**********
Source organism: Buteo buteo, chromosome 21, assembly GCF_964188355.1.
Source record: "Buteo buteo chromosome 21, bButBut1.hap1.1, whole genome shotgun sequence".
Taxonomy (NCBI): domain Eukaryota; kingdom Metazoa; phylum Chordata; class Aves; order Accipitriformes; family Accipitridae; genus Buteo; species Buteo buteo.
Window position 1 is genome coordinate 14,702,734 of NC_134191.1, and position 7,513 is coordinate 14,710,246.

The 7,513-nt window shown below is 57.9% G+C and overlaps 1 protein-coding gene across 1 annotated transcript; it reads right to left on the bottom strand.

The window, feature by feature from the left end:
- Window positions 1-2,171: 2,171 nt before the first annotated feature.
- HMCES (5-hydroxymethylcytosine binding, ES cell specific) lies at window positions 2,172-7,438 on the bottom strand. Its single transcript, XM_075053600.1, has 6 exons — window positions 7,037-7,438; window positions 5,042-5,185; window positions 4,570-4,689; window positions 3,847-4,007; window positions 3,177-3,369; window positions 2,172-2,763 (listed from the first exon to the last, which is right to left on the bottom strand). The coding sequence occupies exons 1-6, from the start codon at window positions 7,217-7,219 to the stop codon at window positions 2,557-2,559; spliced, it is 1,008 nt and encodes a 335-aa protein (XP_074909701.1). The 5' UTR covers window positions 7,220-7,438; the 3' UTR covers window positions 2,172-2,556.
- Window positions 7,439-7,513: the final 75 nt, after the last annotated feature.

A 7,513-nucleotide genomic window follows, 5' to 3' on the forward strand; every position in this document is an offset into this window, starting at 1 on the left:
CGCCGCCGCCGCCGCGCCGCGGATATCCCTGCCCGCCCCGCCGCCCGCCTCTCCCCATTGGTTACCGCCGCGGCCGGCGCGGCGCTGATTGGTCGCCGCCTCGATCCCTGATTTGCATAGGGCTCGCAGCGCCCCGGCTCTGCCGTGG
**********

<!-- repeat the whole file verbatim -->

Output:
Source organism: Buteo buteo, chromosome 21, assembly GCF_964188355.1.
Source record: "Buteo buteo chromosome 21, bButBut1.hap1.1, whole genome shotgun sequence".
Taxonomy (NCBI): domain Eukaryota; kingdom Metazoa; phylum Chordata; class Aves; order Accipitriformes; family Accipitridae; genus Buteo; species Buteo buteo.
Window position 1 is genome coordinate 14,702,734 of NC_134191.1, and position 7,513 is coordinate 14,710,246.

The 7,513-nt window shown below is 57.9% G+C and overlaps 1 protein-coding gene across 1 annotated transcript; it reads right to left on the bottom strand.

The window, feature by feature from the left end:
- Window positions 1-2,171: 2,171 nt before the first annotated feature.
- HMCES (5-hydroxymethylcytosine binding, ES cell specific) lies at window positions 2,172-7,438 on the bottom strand. Its single transcript, XM_075053600.1, has 6 exons — window positions 7,037-7,438; window positions 5,042-5,185; window positions 4,570-4,689; window positions 3,847-4,007; window positions 3,177-3,369; window positions 2,172-2,763 (listed from the first exon to the last, which is right to left on the bottom strand). The coding sequence occupies exons 1-6, from the start codon at window positions 7,217-7,219 to the stop codon at window positions 2,557-2,559; spliced, it is 1,008 nt and encodes a 335-aa protein (XP_074909701.1). The 5' UTR covers window positions 7,220-7,438; the 3' UTR covers window positions 2,172-2,556.
- Window positions 7,439-7,513: the final 75 nt, after the last annotated feature.

A 7,513-nucleotide genomic window follows, 5' to 3' on the forward strand; every position in this document is an offset into this window, starting at 1 on the left:
CGCCGCCGCCGCCGCGCCGCGGATATCCCTGCCCGCCCCGCCGCCCGCCTCTCCCCATTGGTTACCGCCGCGGCCGGCGCGGCGCTGATTGGTCGCCGCCTCGATCCCTGATTTGCATAGGGCTCGCAGCGCCCCGGCTCTGCCGTGG